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Worship Review: Westone In-Ears

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I’m a Westone-type of guy…always have been.  Westone musician’s in-ear monitors have always, by far, surpassed my other brand in-ears in quality, longevity, and comfort.  So, when I got the opportunity to try out the new Westone UM3x’s against the UM1’s and UM2’s – I was a happy camper.

We’re going to take a look at these three in-ear monitors from Westone and break it down into four parts :  Technical Specs, Personal Listening, Stage Performance, Overall Summary.

Techincal Stuff

WestoneUM1

UM1 Specifications

  • Sensitivity: 114dB/mW
  • Frequency response: 40 Hz -16 kHz
  • Impedance: 25 ohms
  • Driver: Balanced armature
  • Features: Soft padded pouch, replaceable Comply ™ foam tips, and wax loop for cleaning.

UM2 Specifications

  • Sensitivity: 119 dB/mW
  • Frequency response: 20 Hz -18 kHz
  • Impedance: 27 ohms
  • Driver: Dual balanced armature drivers with a passive crossover
  • Features: Soft padded pouch, replaceable Comply ™ foam tips, and wax loop for cleaning

UM3X Specifications

  • Sensitivity: 124dB/mW
  • Frequency response: 20 Hz -18 kHz
  • Impedance: 56 ohms
  • Driver: Three balanced armature drivers with a passive three-way crossover.
  • Features: Soft padded pouch, replaceable Comply ™ foam tips, and wax loop for cleaning.
At first glance, there is a noticeable difference in sensitivity, frequency response,  and impedance between the UM1’s and the UM2’s.  Obviously, we gain a driver as well as a passive crossover when we step up to the UM2’s.  The UM3x’s share a lot of the same specs with the UM2’s but add a full range of three drivers with a three-way passive crossover.

Personal Listening

I realize that not all of my readers may be interested in in-ears for the purpose of on-stage in-ear mixing – but most all of us could use a good pair of quality in-ears to listen to our music.  Record labels spend tons of money each year with mastering companies to ensure that their final music product is as crisp, clear, crunchy, loud as possible.  Why do we, then, “dumb down” our listening experience by buying a flimsy pair of headphones?  The Westones provide a great value for listening to the music at its fullest potential.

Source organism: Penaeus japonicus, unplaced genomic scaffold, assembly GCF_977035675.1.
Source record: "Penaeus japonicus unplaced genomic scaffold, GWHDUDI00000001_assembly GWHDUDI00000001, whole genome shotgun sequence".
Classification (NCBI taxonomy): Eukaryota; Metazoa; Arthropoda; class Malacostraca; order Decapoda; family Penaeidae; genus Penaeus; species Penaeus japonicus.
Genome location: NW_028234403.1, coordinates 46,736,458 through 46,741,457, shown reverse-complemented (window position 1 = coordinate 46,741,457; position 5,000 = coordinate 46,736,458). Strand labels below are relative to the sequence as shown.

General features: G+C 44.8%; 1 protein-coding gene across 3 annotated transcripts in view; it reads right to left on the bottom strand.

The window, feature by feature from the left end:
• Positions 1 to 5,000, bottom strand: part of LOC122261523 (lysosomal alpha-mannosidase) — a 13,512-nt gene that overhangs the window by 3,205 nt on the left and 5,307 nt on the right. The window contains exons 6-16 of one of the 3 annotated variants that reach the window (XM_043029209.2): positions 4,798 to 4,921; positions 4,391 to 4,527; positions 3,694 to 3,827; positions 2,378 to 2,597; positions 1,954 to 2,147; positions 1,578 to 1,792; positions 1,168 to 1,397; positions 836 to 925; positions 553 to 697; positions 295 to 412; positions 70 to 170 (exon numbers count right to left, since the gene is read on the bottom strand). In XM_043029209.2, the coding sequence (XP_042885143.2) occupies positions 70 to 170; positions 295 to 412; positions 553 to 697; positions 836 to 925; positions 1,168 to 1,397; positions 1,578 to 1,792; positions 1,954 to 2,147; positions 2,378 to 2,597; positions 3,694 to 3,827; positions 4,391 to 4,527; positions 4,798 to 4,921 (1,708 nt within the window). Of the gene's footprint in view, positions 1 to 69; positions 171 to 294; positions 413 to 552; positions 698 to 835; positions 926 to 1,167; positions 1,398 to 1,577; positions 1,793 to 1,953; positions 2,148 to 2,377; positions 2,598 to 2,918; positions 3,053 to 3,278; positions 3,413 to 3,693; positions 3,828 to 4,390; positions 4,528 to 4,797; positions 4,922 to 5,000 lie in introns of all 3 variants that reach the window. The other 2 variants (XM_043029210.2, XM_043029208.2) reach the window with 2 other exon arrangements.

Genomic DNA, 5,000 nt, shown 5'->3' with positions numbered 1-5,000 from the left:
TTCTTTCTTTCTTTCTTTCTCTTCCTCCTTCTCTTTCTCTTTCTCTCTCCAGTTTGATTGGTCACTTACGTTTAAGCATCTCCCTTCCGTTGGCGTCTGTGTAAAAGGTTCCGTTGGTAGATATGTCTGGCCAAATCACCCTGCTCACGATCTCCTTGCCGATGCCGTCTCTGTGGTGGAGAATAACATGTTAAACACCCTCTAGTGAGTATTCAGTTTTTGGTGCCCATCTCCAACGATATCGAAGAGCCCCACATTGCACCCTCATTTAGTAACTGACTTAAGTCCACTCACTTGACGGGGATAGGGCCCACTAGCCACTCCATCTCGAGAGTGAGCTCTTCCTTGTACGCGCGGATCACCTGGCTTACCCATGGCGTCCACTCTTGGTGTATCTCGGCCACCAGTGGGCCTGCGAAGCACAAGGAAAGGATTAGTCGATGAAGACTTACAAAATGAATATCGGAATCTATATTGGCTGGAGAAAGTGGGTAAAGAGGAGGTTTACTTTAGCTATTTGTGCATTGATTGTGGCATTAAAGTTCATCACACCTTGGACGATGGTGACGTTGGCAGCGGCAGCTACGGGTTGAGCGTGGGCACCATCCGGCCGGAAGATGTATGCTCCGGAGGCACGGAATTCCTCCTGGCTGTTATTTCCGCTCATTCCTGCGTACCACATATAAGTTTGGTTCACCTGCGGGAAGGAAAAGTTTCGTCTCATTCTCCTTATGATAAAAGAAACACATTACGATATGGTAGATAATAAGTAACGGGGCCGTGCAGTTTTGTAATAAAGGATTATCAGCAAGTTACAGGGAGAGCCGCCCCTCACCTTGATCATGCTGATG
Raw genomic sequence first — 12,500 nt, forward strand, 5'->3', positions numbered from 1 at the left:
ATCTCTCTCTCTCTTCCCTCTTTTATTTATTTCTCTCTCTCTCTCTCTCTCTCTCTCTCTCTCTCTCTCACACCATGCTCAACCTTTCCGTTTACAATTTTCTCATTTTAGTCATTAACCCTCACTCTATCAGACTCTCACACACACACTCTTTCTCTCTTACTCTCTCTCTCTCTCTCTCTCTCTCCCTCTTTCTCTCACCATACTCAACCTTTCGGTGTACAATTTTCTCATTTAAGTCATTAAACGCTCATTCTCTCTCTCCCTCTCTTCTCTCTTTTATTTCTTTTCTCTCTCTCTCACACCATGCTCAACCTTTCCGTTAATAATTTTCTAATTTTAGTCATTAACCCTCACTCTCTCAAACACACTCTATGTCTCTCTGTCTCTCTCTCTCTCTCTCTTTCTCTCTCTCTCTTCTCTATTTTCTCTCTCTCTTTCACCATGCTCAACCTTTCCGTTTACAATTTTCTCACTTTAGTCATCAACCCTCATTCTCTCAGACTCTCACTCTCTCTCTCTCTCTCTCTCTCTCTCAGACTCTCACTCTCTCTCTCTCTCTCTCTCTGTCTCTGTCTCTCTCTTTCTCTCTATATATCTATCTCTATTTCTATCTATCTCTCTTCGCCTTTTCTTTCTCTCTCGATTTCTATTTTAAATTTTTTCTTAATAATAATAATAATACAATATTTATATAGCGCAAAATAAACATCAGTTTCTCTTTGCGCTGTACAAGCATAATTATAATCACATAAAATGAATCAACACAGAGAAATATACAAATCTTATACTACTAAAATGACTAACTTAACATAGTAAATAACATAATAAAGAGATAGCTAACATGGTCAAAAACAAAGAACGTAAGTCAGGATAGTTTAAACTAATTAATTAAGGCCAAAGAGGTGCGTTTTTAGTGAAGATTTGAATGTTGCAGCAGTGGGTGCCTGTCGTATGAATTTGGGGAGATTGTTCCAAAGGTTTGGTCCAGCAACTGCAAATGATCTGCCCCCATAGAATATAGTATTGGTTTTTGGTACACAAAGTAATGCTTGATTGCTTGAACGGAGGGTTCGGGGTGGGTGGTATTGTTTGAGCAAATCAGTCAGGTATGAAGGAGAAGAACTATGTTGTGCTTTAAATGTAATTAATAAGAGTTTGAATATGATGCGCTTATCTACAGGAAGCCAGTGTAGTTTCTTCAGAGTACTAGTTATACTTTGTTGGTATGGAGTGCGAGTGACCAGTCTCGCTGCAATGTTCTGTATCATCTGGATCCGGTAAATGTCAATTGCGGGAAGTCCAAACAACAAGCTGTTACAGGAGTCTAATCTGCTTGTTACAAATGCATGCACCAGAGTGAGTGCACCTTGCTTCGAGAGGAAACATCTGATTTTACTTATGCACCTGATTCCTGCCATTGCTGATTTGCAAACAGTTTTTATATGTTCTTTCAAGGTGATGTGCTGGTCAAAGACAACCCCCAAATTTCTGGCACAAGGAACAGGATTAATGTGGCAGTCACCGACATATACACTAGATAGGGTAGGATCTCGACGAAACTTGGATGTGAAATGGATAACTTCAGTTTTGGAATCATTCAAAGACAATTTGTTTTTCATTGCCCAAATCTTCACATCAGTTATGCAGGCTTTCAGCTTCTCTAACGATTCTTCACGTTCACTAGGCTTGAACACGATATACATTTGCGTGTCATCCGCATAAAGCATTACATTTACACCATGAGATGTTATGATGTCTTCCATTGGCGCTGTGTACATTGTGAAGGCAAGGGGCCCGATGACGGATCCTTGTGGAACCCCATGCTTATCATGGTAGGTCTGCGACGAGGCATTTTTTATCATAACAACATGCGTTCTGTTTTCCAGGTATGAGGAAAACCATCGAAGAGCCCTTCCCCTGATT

The Test Song

  • I decided to use  “Footloose” from the Footloose soundtrack for a few reasons:
  • The song has a great mix of highs, lows, and mids to judge the different qualities.
  • It is a “busy” song in that there are plenty of separated instrumentation tracks to try to pick out.
  • It, by virtue of being under the category of “80’s Music”, happens to be first in my iPod.

The test song was played via the same iPod at the same volume level (20 and then max for a second listen) in order to be fair in my assessment.

Let’s start with the UM1’s:  The UM1’s delivered a great sound, but I found a few of the instruments seemed to be very compressed and “way back in backfield.”  Additionally, the vocals were a little “muddled” in the mid frequencies.  The bass was a little “tinny” sounding – but understand the bass track was laid down in the 80’s – a time when the bass was not deep and rich…but rather bright.  Still, the bass was not as responsive as I would like.  Despite the setbacks, the UM1’s delivered a crisp sounding guitar and bright hot drums.

Just being honest, the setbacks on the UM1’s did not make them a total loss.  The sound I got from the UM1’s blew a pair of Sony’s and a pair of Sure’s out of the water…not a bad victory for the entry-level in-ears from Westone.

Next, we tried the same test with the UM2’s.  WOW, the difference.  I can now hear the bass as I would like to hear it.  The vocals were actually in the mix properly as I would expect to hear.  The keys were also brought out a little more, though still slightly subdued.  The UM2’s also delivered far better quality at max volume.  I didn’t loose anything…except for a little hearing.

The bottom line with the UM2’s — definitely worth their weight in salt!